• Who would they call if a tragedy hit them and they really needed someone?   

You’re not literally answering these questions, just gauging how well you know them. As an example, when I took this test, I realized I avoided tough areas with my friends because I didn’t want the tension. This also means I didn’t know my friends that well. I also wasn’t able to apply the gospel to their hearts very well. Those moments, as tough as they might be, are actually what stabilize and deepen friendships.

Consider how you can mature and advance your current relationships in such a way that you actually could develop a few paragraphs on what makes them who they are. You’re ability to put 4’s on these questions means you know them fairly well, which means you also can speak to their heart issues more accurately. Sometimes, being “gospel fluent” begins with simply listening.

 

Posted by Luke Thomas with

What is your city saying?

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If your city had a voice, what would it say to you?

In the companion blog to this, Do you know your friend? we looked at not only becoming better listeners, but how that shapes us to communicate and demonstrate the gospel in more understandable ways. The same thing is true for our beautiful city. Even for those for whom this city is “hometown,” you may actually know very little about it’s needs, hurts, sins, or even areas where God is easily seen.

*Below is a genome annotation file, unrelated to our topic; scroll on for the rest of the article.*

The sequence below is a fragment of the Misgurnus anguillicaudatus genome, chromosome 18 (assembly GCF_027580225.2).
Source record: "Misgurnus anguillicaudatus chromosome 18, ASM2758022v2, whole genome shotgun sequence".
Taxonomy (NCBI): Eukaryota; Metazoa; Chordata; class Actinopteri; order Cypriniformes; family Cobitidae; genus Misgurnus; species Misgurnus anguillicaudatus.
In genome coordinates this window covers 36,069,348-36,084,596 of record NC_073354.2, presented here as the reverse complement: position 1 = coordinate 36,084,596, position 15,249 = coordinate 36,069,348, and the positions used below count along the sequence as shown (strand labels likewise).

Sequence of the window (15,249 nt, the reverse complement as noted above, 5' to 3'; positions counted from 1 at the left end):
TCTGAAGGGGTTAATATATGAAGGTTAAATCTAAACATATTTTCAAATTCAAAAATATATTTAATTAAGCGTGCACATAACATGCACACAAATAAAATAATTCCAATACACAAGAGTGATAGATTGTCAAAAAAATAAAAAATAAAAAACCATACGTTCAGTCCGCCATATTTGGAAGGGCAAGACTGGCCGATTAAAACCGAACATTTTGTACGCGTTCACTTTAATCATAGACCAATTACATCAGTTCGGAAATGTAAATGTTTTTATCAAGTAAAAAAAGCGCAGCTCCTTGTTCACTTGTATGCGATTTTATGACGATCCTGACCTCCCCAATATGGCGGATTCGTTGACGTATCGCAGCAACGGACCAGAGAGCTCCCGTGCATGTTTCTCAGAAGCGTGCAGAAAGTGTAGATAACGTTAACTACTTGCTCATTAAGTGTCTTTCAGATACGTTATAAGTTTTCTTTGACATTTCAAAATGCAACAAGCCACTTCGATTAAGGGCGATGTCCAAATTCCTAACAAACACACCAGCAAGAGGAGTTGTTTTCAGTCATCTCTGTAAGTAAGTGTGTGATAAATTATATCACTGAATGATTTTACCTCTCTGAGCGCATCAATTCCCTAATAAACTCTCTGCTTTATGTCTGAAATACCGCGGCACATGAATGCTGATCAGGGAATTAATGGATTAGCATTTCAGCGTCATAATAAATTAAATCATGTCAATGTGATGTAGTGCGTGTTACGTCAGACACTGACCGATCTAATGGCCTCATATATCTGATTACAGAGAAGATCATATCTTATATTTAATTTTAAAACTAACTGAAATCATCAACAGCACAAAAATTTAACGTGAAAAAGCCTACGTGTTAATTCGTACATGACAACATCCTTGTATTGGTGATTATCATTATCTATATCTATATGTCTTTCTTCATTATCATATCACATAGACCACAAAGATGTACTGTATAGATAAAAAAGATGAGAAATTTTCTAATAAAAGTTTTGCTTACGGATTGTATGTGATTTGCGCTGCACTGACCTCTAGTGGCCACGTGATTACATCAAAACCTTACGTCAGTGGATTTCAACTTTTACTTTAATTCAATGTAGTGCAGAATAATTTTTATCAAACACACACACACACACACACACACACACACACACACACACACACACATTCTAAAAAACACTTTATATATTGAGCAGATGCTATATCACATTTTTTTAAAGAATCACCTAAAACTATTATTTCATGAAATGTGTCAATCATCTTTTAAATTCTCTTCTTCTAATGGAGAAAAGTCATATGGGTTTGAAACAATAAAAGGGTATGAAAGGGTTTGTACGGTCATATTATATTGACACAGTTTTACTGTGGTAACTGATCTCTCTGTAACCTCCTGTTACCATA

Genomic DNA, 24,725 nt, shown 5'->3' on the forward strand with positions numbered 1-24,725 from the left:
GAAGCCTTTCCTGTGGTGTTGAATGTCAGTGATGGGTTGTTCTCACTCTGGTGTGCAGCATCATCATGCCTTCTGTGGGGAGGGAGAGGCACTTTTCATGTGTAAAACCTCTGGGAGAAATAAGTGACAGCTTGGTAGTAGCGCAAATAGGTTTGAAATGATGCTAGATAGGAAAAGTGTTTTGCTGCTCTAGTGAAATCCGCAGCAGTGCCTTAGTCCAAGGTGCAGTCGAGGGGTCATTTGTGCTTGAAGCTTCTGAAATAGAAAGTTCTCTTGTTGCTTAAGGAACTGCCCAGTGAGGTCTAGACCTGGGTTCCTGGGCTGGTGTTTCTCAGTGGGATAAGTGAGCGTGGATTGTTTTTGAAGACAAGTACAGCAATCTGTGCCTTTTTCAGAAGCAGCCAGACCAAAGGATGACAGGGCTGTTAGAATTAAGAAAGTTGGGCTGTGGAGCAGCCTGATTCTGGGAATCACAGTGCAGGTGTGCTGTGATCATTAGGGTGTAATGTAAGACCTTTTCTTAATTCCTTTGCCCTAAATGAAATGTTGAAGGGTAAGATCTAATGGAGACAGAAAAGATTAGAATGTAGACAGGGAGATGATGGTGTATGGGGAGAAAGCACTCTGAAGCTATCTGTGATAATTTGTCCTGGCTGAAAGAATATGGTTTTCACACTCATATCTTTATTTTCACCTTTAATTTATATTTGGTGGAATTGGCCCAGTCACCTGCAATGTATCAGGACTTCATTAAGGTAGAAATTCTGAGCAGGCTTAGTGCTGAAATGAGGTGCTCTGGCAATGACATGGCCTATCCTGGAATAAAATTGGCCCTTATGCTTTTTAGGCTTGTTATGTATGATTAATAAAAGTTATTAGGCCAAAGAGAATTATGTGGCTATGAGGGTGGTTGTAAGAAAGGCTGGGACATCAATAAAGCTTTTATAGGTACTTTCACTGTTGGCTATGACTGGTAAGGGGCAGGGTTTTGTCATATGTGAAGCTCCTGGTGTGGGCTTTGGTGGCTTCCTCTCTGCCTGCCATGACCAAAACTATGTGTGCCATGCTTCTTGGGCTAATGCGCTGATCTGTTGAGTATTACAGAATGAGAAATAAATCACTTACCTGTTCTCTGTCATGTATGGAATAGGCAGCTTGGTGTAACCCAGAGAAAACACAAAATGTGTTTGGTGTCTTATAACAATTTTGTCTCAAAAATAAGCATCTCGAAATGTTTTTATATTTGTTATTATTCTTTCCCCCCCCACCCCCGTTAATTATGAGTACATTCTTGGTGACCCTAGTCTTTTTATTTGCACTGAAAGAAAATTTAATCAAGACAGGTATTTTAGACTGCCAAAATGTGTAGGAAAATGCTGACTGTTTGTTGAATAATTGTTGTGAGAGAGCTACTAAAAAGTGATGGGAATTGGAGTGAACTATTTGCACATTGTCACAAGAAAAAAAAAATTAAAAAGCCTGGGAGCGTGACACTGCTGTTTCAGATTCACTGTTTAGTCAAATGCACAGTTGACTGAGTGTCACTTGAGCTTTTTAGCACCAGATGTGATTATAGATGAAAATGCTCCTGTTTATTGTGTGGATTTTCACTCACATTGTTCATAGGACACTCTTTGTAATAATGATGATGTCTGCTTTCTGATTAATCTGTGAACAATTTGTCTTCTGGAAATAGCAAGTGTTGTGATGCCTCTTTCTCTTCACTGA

Understanding what the city is “saying” to us is actually a huge key in how we leverage our rhythms as a community. What do we do? How do we know it will work? What if it doesn’t? Where do we start? All of these are good questions, and all of them assume a thorough understanding of the city.  Consider the following questions as a group…

  • What are the unique needs within a 5 minute drive? What about a 10 minute drive? How do you know?
  • What part of your chunk of the city is furthest from God’s most sanctified and ideal version of itself?